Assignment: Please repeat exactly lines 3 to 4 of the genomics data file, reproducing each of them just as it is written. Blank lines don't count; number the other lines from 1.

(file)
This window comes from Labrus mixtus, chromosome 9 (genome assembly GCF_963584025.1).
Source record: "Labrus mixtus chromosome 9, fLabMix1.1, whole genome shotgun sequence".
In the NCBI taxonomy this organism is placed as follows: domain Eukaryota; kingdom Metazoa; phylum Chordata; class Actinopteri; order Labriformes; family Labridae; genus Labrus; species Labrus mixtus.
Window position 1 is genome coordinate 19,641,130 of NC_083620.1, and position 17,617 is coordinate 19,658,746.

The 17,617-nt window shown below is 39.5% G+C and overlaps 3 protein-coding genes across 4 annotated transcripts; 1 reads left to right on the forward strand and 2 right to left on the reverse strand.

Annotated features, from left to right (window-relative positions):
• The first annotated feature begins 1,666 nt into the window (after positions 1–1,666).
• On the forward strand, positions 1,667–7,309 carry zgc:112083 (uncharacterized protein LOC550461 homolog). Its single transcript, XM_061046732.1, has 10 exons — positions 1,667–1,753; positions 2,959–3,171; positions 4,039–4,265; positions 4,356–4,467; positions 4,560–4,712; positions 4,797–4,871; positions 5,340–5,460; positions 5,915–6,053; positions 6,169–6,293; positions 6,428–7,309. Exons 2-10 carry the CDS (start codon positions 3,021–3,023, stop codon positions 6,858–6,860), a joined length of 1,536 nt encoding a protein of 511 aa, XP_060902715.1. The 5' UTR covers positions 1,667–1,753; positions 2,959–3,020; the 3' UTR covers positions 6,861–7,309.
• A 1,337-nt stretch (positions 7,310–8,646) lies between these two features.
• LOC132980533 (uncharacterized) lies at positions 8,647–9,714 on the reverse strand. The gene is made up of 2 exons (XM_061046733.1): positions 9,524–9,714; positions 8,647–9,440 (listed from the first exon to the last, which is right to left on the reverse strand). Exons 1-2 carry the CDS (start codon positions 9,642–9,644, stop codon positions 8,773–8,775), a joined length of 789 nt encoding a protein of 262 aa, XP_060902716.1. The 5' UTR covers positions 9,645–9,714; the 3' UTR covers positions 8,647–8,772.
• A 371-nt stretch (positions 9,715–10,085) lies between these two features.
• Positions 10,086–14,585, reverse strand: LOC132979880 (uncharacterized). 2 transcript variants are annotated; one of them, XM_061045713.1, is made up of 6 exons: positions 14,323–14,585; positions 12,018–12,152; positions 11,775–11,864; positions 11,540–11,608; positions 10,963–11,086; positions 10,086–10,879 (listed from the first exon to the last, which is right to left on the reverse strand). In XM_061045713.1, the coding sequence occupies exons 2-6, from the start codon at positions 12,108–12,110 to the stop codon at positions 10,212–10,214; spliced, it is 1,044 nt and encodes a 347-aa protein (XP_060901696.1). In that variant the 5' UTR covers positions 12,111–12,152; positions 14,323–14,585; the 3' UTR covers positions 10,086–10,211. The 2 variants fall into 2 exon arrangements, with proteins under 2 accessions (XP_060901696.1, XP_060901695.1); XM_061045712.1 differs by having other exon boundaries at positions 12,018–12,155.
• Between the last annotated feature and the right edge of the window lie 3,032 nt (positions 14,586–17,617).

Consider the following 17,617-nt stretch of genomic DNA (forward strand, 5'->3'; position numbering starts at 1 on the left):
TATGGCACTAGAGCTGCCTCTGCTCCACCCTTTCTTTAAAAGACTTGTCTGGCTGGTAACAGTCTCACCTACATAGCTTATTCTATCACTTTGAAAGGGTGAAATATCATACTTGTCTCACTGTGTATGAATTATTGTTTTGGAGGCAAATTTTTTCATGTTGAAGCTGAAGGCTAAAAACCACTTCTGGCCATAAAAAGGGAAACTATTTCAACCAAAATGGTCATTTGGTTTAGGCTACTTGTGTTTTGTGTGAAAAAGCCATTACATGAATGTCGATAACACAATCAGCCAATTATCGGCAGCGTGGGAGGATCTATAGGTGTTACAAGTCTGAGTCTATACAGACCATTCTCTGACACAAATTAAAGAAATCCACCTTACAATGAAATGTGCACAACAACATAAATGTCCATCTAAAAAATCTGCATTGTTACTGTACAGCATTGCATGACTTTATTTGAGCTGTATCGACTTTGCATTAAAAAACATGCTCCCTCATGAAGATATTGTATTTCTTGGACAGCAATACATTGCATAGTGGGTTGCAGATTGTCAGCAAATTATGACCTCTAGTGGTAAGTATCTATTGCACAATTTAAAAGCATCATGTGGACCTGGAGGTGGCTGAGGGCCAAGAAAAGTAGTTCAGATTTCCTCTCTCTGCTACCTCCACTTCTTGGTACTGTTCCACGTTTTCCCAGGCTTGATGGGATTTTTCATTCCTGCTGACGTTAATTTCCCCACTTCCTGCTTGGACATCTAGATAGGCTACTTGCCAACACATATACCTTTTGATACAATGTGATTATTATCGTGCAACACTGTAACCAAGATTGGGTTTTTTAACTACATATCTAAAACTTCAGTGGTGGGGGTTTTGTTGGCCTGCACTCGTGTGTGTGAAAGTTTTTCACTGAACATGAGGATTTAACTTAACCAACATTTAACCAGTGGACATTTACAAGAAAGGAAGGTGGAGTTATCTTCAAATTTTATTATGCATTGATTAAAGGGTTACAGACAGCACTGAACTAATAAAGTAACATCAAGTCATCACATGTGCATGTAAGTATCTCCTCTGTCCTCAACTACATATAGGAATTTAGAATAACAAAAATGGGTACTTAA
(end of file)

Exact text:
In the NCBI taxonomy this organism is placed as follows: domain Eukaryota; kingdom Metazoa; phylum Chordata; class Actinopteri; order Labriformes; family Labridae; genus Labrus; species Labrus mixtus.
Window position 1 is genome coordinate 19,641,130 of NC_083620.1, and position 17,617 is coordinate 19,658,746.